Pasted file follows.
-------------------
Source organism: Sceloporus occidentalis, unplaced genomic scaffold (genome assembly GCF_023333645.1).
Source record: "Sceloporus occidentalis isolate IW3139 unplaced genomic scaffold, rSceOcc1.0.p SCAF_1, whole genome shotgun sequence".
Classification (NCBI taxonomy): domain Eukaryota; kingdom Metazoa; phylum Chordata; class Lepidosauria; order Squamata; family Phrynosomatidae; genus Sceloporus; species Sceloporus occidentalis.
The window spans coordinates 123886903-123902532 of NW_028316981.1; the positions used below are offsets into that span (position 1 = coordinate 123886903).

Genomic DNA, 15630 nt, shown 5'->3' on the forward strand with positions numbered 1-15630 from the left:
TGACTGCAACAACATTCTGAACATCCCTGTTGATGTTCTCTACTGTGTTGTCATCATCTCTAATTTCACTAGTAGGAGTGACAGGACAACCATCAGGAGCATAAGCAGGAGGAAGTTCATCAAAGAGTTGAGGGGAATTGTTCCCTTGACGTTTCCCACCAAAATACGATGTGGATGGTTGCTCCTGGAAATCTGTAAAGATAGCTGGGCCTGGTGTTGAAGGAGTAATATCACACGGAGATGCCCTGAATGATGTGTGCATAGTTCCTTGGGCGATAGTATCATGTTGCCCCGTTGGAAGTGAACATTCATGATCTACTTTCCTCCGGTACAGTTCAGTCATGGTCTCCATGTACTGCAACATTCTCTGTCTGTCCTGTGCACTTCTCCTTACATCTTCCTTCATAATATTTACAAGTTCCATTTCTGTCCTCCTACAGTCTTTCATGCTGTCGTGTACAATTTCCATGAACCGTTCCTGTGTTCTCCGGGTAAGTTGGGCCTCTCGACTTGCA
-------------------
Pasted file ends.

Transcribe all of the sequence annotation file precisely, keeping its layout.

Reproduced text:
Source organism: Sceloporus occidentalis, unplaced genomic scaffold (genome assembly GCF_023333645.1).
Source record: "Sceloporus occidentalis isolate IW3139 unplaced genomic scaffold, rSceOcc1.0.p SCAF_1, whole genome shotgun sequence".
Classification (NCBI taxonomy): domain Eukaryota; kingdom Metazoa; phylum Chordata; class Lepidosauria; order Squamata; family Phrynosomatidae; genus Sceloporus; species Sceloporus occidentalis.
The window spans coordinates 123886903-123902532 of NW_028316981.1; the positions used below are offsets into that span (position 1 = coordinate 123886903).

Genomic DNA, 15630 nt, shown 5'->3' on the forward strand with positions numbered 1-15630 from the left:
TGACTGCAACAACATTCTGAACATCCCTGTTGATGTTCTCTACTGTGTTGTCATCATCTCTAATTTCACTAGTAGGAGTGACAGGACAACCATCAGGAGCATAAGCAGGAGGAAGTTCATCAAAGAGTTGAGGGGAATTGTTCCCTTGACGTTTCCCACCAAAATACGATGTGGATGGTTGCTCCTGGAAATCTGTAAAGATAGCTGGGCCTGGTGTTGAAGGAGTAATATCACACGGAGATGCCCTGAATGATGTGTGCATAGTTCCTTGGGCGATAGTATCATGTTGCCCCGTTGGAAGTGAACATTCATGATCTACTTTCCTCCGGTACAGTTCAGTCATGGTCTCCATGTACTGCAACATTCTCTGTCTGTCCTGTGCACTTCTCCTTACATCTTCCTTCATAATATTTACAAGTTCCATTTCTGTCCTCCTACAGTCTTTCATGCTGTCGTGTACAATTTCCATGAACCGTTCCTGTGTTCTCCGGGTAAGTTGGGCCTCTCGACTTGCA